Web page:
Kansas City Manager Troy Schulte ordered changes in the city's process for issuing permits after the city failed to process a faxed permit for a contractor to dig outside JJ's Restaurant.
"We need to make some changes at the top of your permitting group," Schulte wrote in an email to Public Works Director Sherri McIntyre after reading a March 3 newspaper article. "Lost permit applications make us all look sloppy."
A contractor digging outside the restaurant hit a gas line just before 5 p.m. Feb. 19. Just after 6 p.m., the gas exploded, creating an inferno inside JJ's that killed server Megan Cramer and injured 15 others.
KCTV5 News filed a request under the Missouri Sunshine Law to obtain emails by Schulte, Mayor Sly James and Assistant City Manager Pat Klein in the wake of the explosion. The city released copies of the emails Tuesday afternoon.
In one of his emails, Schulte told Fire Chief Paul Berardi to ensure the mayor's office had a chance to review anything before it was released to the media.
"Mayor's office is complaining they are out of the loop," Schulte wrote on Feb. 25.
This came after a media outlet asked for a copy of the city's policy for these type of incidents. The fire chief supported immediately releasing the request, while Schulte sought the delay until the mayor's office was apprised.
"From a public image perspective, transparency is valued and there in [sic] nothing embarrassing in the policy," the fire chief wrote.
Schulte and James had criticisms for the media coverage in their emails.
"We are trying to get some factual info to council," James wrote to Councilwoman Jan Marcason the day after the explosion. "LOTS of speculation, rumors and BS floating around."
Time Warner Cable hired Heartland Midwest to install fiber optics to a nearby hotel under construction. Heartland Midwest on Feb. 6 faxed to the city a request for a digging permit, but the fax did not go through. The city's fax log shows an attempted fax, but not a completed receipt.
Heartland Midwest did not follow up to see if the city had received the paperwork and processed it until the day after the explosion.
Heartland Midwest failed to complete essential parts of the permit, including the specific area of where the digging would occur and the dimensions of the site. As a result, the city would have rejected the permit.
But Heartland's attorney told KCTV5 last week that the city had stopped requiring contractors to get and pay for digging permits in an effort to expedite the process for Google Fiber.
"Lets [sic] take the high road on this JJ issue," Schulte wrote to Klein on Feb. 28. "If Heartland or anyone wants to challenge our processes, let them do it in court and not in the media. Fact is they didn't have a permit and that's all we have to say."
Litigation is expected in the case. In addition to the city, Time Warner, Heartland Midwest and Missouri Gas Energy are possible plaintiffs.
The city's fire department has faced some criticism for responding to the gas leak but quickly turning over the scene to MGE once their crews arrived. Fire crews left in a matter of minutes once MGE workers arrived.
Also at issue is whether evacuations should have been ordered sooner and should have been mandatory. Witnesses have said evacuations were highly suggested just minutes before the explosion, but it did not give everyone time to safely leave the area.
The city's Legal Committee, which includes James, is expected to discuss the explosion and the possible ramifications at a scheduled meeting Monday. The ad hoc committee only meets as needed and includes the attorneys who serve on the City Council.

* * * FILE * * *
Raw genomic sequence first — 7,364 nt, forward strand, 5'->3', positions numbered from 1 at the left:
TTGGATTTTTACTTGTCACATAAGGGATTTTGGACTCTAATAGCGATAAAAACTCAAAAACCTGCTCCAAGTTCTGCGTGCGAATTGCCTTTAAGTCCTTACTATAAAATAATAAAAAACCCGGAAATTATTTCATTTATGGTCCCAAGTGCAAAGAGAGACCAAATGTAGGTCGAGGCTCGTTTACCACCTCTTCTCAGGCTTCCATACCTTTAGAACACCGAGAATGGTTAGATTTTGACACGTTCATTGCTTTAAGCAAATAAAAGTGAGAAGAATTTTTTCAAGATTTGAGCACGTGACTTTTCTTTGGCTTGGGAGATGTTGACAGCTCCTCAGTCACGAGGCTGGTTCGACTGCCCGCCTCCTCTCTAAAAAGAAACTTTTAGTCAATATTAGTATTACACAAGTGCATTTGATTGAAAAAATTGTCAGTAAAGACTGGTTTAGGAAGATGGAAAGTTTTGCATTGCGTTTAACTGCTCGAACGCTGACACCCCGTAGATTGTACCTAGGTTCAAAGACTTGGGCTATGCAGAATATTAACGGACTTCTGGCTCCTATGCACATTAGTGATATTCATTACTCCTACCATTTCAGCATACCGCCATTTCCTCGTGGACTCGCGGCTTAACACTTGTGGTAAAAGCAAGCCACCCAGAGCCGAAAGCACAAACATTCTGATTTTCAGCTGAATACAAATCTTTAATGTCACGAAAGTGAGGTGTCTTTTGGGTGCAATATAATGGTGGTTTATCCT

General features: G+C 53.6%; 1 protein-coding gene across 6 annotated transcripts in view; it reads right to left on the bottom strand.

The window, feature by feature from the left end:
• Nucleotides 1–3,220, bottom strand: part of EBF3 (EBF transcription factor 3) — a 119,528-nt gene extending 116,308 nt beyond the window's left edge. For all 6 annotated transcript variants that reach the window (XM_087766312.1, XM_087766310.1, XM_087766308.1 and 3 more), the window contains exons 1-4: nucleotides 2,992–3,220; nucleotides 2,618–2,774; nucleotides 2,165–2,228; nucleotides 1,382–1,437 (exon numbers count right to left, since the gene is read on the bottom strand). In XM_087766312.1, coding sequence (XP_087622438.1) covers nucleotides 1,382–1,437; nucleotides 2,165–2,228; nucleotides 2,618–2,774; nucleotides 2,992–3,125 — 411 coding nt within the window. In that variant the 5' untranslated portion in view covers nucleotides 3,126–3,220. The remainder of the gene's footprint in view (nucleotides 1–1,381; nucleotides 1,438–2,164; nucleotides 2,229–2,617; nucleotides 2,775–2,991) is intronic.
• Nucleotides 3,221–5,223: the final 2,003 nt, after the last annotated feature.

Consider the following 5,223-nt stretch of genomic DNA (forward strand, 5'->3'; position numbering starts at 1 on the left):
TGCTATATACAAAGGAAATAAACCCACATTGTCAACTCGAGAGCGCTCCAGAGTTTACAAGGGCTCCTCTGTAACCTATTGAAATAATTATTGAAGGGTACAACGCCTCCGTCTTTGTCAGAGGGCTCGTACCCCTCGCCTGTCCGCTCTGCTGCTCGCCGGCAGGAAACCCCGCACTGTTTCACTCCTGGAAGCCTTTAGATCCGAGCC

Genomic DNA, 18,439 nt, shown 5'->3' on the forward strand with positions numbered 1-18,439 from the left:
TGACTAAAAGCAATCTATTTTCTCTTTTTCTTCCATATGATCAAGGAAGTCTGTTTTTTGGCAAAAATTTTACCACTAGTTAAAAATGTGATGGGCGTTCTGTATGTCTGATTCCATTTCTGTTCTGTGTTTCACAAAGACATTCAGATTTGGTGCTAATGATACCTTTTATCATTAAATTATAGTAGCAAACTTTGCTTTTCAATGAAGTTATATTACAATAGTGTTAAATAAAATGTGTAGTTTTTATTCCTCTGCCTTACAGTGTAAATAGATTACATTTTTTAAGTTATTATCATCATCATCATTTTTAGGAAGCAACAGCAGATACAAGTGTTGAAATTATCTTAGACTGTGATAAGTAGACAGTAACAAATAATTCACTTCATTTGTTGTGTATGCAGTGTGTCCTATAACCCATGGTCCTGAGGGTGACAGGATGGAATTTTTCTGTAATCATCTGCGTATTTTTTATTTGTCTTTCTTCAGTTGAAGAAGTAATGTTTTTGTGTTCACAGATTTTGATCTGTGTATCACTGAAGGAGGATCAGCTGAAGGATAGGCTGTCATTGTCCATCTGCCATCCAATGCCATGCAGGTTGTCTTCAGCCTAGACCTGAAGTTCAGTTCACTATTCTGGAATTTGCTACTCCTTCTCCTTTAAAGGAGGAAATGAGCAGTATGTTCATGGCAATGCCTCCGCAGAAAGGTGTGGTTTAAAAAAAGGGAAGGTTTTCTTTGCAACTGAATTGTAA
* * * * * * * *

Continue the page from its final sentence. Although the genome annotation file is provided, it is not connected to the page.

Councilman Jim Glover, who heads up the committee, asked late last month for a presentation by City Attorney Bill Geary on the fire department's reaction at the scene before the explosion.
"His topic was not the litigation, but discussing what the KCFD did at the scene before the explosion as a matter of policy," Geary wrote. "I reminded him that policy discussions rarely are closed session items so that would not be a good thing at this early stage."
The council apparently has had a brief discussion about the issue, but the specific matters are expected to be raised with the Legal Committee.
James and Schulte also received praise in emails for their handling of the explosion.
"Thank you for the way you handled the Plaza situation," Marcason wrote. "You have a unique talent for reassuring the public that the city is doing all we can to assist them. I really appreciate your leadership."
In an email 14 hours after the explosion, Berardi praised Schulte, his boss, for his handling of the situation.
"I did not get the chance to say thanks and at the risk of being accused of 'kissing ass,' I want you to know that your leadership played a major role in the success of the city's reaction to last night's explosion," the fire chief wrote. "You are an outstanding leader and make an incredible team with the mayor that this city can be proud."
Berardi said the city manager's "leadership effectiveness earned an A."
"To avoid making this a long, sappy email, not withstanding that we have a long way to go before we declare 'mission accomplished,' I believe that today's success was determined by yours and the mayor's team attitude," he wrote. "The atmosphere that you created that allows staff to question, argue and discuss policy in that hat setting is why we were successful. Oh one more thing, I loved that you stepped up to the podium to take the question on permits."
Schulte had snapped at reporters for saying no record showed JJ's got a digging permit. Schulte emphasized at the time that a permit could have been obtained by someone else on behalf of the project, and the situation is being investigated.
No permit was ever found because of the fax snafu.
Watch KCTV5 News at 6 p.m. for more on this developing story.
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